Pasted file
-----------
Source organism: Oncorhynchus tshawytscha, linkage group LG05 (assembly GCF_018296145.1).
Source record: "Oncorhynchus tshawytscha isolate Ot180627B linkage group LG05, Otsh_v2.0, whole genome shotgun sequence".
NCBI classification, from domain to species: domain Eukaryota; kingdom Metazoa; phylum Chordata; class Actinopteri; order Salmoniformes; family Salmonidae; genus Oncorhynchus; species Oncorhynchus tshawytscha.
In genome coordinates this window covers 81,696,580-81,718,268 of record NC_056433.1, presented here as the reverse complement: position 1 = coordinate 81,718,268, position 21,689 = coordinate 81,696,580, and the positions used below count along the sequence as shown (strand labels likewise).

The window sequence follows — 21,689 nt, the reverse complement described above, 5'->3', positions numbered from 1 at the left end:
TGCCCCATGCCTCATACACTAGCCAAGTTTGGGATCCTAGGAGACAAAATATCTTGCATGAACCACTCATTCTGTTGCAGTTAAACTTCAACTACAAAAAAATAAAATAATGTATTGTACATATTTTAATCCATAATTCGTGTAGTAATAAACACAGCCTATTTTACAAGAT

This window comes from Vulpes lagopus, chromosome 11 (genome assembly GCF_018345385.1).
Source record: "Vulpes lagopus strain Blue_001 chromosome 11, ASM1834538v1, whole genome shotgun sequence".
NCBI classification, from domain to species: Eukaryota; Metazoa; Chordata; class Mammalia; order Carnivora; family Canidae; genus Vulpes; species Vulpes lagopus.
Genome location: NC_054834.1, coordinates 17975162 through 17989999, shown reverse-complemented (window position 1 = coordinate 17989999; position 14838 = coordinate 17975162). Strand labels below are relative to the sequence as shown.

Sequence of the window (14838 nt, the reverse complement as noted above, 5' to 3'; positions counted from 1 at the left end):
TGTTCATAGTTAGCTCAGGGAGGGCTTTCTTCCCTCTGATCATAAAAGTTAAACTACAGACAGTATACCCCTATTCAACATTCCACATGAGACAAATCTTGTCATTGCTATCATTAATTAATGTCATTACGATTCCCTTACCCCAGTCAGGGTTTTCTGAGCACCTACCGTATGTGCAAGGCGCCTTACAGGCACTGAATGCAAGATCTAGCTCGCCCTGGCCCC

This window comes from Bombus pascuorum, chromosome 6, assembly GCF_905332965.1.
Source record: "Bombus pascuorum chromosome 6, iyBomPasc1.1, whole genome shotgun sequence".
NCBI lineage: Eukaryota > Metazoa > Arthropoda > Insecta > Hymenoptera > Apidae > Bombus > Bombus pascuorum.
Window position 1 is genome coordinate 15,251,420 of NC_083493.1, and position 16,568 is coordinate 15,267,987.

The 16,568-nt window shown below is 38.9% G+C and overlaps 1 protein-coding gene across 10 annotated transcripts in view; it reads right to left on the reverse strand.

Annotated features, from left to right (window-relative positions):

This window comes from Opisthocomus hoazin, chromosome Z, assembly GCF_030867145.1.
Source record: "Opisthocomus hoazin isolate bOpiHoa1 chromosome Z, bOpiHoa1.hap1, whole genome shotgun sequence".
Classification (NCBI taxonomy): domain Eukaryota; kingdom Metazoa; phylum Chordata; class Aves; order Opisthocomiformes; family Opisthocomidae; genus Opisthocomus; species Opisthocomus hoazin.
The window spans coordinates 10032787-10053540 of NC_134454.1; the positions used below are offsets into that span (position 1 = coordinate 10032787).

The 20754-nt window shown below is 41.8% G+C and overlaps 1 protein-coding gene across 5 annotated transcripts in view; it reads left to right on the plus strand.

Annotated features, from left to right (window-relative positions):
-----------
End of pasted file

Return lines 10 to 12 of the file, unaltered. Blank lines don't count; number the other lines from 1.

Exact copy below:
Genome location: NC_054834.1, coordinates 17975162 through 17989999, shown reverse-complemented (window position 1 = coordinate 17989999; position 14838 = coordinate 17975162). Strand labels below are relative to the sequence as shown.

Sequence of the window (14838 nt, the reverse complement as noted above, 5' to 3'; positions counted from 1 at the left end):
TGTTCATAGTTAGCTCAGGGAGGGCTTTCTTCCCTCTGATCATAAAAGTTAAACTACAGACAGTATACCCCTATTCAACATTCCACATGAGACAAATCTTGTCATTGCTATCATTAATTAATGTCATTACGATTCCCTTACCCCAGTCAGGGTTTTCTGAGCACCTACCGTATGTGCAAGGCGCCTTACAGGCACTGAATGCAAGATCTAGCTCGCCCTGGCCCC